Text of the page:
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Laughing about Islam and the Media

Laughter is an important ingredient in my classroom. I bank on my ability to make students laugh with my often-droll sense of humor, but I also frequently rely on professional comedians through the magic of the Internet. The status of Islam and Muslims in political satire, specifically in the genre of comedy news, provides ample fodder for this need, through projects like The Onion, The Daily Show, The Colbert Report, and Full Frontal (and as much as I cherish Last Week Tonight, John Oliver rarely explores the topic of religion). Indeed, humor also has a long tradition in Islamicate history as well—ranging from the likes of Joha/Nasreddin Hodja to Azhar Usman—but in this blog post, I want to focus on the portrayal of Islam and Muslims in Western satire, sometimes called “fake news.” For better or for worse (often for worse), moreover, the appetite for fake news stories (which at times genuinely fool people!) may also be on the rise. Although this trend can have dire consequences, it renders the genre all the more fertile for generating understanding in the classroom.

Lots of learning takes place through the slow, careful, and sometimes tedious (even boring) study of details, but cathartic moments can have a uniquely lasting impact on students. I often seize the moment to employ humor in the classroom not only as a way to keep students interested, but also as a means of transformation. Indeed, things are often funny because they are subversive, because they surprise us—kind of like being tickled. It doesn’t work so well to tickle yourself; because you expect it, there’s no surprise. This element of surprise works particularly well, I find, when combined and contrasted with more traditional modes of pedagogy, such as textual analysis, historical inquiry, and site visits. Accordingly, I select short video clips that I use in class bearing in mind what questions they may generate about a given issue. Some of my favorite examples follow:

One of the few Last Week Tonight segments that deals with Islam focuses on a Supreme Court case about the permissibility of inmates growing beards in federal prisons. The clip portrays the Supreme Court Justices as talking animals, as a way to self-consciously heighten interest in the Supreme Court—which not only induces at least a few chuckles, but also offers a meaningful opportunity to discuss First Amendment issues in the context of American religion.

Why oh why don’t the “moderate” and “peaceful” Muslims speak up? This clip from Full Frontal with Samantha Bee explores this question as well as myths that Muslims don’t cooperate with law enforcement, or that they hate the United States.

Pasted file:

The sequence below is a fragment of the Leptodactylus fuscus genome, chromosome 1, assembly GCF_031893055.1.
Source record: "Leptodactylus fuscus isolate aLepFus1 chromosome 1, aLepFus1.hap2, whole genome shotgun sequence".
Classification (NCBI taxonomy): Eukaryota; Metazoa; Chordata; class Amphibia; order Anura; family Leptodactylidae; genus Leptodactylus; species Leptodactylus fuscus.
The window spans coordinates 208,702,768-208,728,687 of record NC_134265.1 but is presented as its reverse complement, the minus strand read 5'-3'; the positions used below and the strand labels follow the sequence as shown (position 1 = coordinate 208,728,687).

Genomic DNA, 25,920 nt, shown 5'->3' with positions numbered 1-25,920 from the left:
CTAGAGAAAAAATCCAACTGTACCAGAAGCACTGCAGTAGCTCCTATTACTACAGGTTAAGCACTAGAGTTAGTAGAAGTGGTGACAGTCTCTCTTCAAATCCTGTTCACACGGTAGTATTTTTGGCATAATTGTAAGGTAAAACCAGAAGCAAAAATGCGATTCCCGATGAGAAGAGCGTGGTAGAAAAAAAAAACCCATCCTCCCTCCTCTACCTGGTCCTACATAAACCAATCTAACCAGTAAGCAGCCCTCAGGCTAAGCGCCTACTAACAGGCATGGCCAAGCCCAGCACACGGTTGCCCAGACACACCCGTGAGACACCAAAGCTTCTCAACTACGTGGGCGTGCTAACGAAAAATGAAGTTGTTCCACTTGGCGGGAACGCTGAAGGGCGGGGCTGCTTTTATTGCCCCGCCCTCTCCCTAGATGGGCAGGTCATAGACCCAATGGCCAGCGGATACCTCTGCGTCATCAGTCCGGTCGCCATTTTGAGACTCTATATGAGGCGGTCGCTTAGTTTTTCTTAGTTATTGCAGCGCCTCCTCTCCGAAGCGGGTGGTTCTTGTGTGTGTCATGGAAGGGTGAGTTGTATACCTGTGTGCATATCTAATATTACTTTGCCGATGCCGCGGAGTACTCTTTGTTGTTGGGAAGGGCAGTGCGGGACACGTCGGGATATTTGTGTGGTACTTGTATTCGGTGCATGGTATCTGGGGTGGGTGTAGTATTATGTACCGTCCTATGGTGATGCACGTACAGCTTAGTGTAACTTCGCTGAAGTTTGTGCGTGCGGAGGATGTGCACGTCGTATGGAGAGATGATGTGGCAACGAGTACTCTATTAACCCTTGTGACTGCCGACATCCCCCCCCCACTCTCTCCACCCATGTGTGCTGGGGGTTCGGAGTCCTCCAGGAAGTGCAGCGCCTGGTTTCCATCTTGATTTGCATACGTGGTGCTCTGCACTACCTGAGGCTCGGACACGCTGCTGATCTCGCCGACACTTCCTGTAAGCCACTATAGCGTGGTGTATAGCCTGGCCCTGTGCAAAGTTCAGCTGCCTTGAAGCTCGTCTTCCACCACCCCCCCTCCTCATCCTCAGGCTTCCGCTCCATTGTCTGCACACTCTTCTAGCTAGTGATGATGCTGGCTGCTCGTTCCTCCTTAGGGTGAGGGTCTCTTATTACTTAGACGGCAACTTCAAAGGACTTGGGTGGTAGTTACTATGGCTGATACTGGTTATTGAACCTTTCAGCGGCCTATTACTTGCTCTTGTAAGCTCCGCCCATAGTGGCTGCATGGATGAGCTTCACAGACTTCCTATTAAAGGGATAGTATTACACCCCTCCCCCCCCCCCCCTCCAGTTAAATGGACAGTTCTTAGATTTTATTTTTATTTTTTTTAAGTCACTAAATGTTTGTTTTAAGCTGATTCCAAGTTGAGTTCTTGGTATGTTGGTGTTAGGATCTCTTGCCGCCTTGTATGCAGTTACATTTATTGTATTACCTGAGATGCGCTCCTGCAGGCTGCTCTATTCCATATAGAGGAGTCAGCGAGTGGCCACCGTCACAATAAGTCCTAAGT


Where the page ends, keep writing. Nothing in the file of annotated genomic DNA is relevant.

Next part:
The Daily Show’s “Senior Muslim Correspondent,” Hasan Minhaj, has a smart bit about Southwest Airlines’ removal of a Muslim passenger for allegedly speaking Arabic. That Minhaj himself is a brown Muslim speaks to the rhetorical role of his character as well, and he offers a semi-comical but mostly sober reaction to Trump’s election victory. This segment raises an important chicken or the egg question about the nature of political satire: do political motivations inform comedy news or is comedy a way to express political messages?

Regarding hysteria over Muslims conspiratorially taking over the United States with their “shari‘a law,” this clip from The Daily Show about mosques and this clip from The Colbert Report about “radical Muslim snacks” (i.e., halal food) have proven successful and provocative in the classroom, by effectively positioning the level of public paranoia in relation to what kinds of practices Muslims actually promote. Clips like these allow me to ask a real but also rhetorical question to my students (who are formally studying Islam): would any of you feel pretty comfortable and informed about defining “shari‘a” on a national news program in front of millions of viewers (who haven’t formally studied Islam)? (Routinely, no one volunteers.) Where do you think the “real news” anchors get their information about this stuff? They probably Google it, I suggest, as food for thought. And people always interpret Google results with wisdom and measure, right?